This wasn't exactly news. If you take his entire 2015 season through May 3, 2016 (567 PAs - right about a full season) he hit .217/.307/.412, "good enough" for a 97 wRC+, or a slightly below average Major League player.
But now the oft-maligned (by me, anyway; and you, probably) third baseman is in the midst of a career year. His .269/.364/.474 slash line on the season would all stand as career highs - and that's including his early struggles. His .838 OPS is 90 points higher than his 2015 season that saw him knock out 43 extra-base hits (he's at 28 XBH right now).
From May 4 up to right now (the 2016 All-Star Break) - a span of 223 plate appearances - Valbuena is hitting .300/.389/.553 with 24 extra-base hits, a .253 ISO, 149 wRC+ on a .352 BABIP. We'll break it down more in the following paragraphs, but that BABIP is a glaring difference over his previous 13 months of baseball. From 2015 to May 3, 2016 Valbuena struggled or unluckied himself into a .239 BABIP.
So okay. Valbuena was bad and now he's good. Great, even. That .942 OPS since May 4 ranks 9th in all of baseball (note: I had to do some rudimentary math to get to that ranking, so assume that if it's not "9th" then it's "very high.")
What happened? Looking at Brooks Baseball, he's generating average power across the board in 2016. He has a steady-to-patient approach and will pull the ball on fastballs and offspeed pitches, but will take breaking pitches all over the field. There's nothing that stands out here on the dashboard.
But if we look at how he's performed against specific pitch types, we see some major differences since May 4, 2016 compared to 2015-May 3, 2016. So let's compare:
Four-seam fastball, 2015-5/3/2016: .210 AVG, .534 SLG, .183 BABIP. He had 11 singles and 14 home runs in this span.
Four-seam fastball, 5/4-7/10/2016: .243 AVG, .529 SLG, .262 BABIP.
Sinker: 2015-May 3: .239 AVG, .380 SLG, .250 BABIP. 15 singles, 7 XBH.
Sinker: May 4-ASG: .400 AVG, .743 SLG, .407 BABIP. 8 singles, 6 XBH.
Changeup: 2015-May 3: .182 AVG, .273 SLG, .231 BABIP, 3 XBH
Changeup: May 4-ASG: .292 AVG, .417 SLG, .286 BABIP, 7 XBH
Cutter: 2015-May 3: .205 AVG, .436 SLG, .222 BABIP
Cutter: May 4-ASG: .571 AVG, 1.071 SLG, .636 BABIP.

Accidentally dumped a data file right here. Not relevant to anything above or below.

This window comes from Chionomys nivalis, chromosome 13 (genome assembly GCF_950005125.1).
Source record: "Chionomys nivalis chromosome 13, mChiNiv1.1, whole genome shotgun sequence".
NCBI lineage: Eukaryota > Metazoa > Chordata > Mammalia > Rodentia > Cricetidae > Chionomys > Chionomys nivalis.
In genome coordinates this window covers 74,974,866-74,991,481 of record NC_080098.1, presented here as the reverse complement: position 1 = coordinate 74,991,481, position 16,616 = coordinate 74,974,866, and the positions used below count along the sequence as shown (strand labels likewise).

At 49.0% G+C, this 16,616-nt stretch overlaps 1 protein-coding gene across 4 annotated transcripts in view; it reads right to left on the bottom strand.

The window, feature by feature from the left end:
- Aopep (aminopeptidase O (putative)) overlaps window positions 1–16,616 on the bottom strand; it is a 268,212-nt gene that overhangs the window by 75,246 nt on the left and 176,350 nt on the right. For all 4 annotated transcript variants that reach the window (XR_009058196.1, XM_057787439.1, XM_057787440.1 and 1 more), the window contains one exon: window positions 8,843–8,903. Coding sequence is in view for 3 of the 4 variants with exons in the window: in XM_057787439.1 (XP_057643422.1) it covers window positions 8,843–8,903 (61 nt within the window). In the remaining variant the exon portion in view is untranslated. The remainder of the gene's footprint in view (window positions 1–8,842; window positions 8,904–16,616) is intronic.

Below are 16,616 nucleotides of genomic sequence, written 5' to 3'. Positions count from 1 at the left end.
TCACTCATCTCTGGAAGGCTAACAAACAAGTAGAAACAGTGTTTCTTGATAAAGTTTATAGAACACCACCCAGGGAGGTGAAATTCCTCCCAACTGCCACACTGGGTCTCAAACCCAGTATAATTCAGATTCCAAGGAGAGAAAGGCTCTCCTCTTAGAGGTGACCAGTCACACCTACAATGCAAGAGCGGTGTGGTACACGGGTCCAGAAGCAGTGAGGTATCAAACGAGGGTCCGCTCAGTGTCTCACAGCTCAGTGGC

So that's striking, yeah? Dude still can't hit a curve, and I don't know why pitchers don't just throw him a curve all the time.
Curve: 2015-May 3: .192 AVG, .212 SLG, .303 BABIP.
Curve: May 4-ASG: .143 AVG, .214 SLG, .222 BABIP.
Pitchers seem to be figuring this out. From Opening Day 2015 through May 3, 2016 he saw 295 curveballs. From May 4 to today he's already seen 101 curves.
So what do we take away from this? Has a 30-year old baseball player finally figured it out - was 2600+ MLB plate appearances all it took to get Valbuena on track? Did the Astros win the Dexter Fowler trade? Is this a case of a player who was extremely "unlucky" now finally regressing to the mean?
Do you trade Valbuena thinking that - for 2540 career plate appearances entering this year, he's a .228/.312/.386 hitter - and he's more of a .700 OPS guy than he is a .942 OPS guy. Because if you convince another team he's a .942 OPS guy and you sell at Valbuena's absolute height to pave the way for Bregman to man 3B, then you can maybe get some pitching or *something.*
You're in the middle of a race in which the division could actually be in play. Would you actually trade your hottest player not named in the middle of a magical run in which 2016 Valbuena has actually been great for twice as long as he was terrible? A guy who has mirrored your overall team's success?
Wait: You don't believe me? Let's look at Astros OPS (with 100 PAs) since May 4:
How do you trade that? Please feel free to weigh in and let us know what you think. I, for one, am glad I'm not The Law Offices of Luhnow, Mejdal, and Goldstein.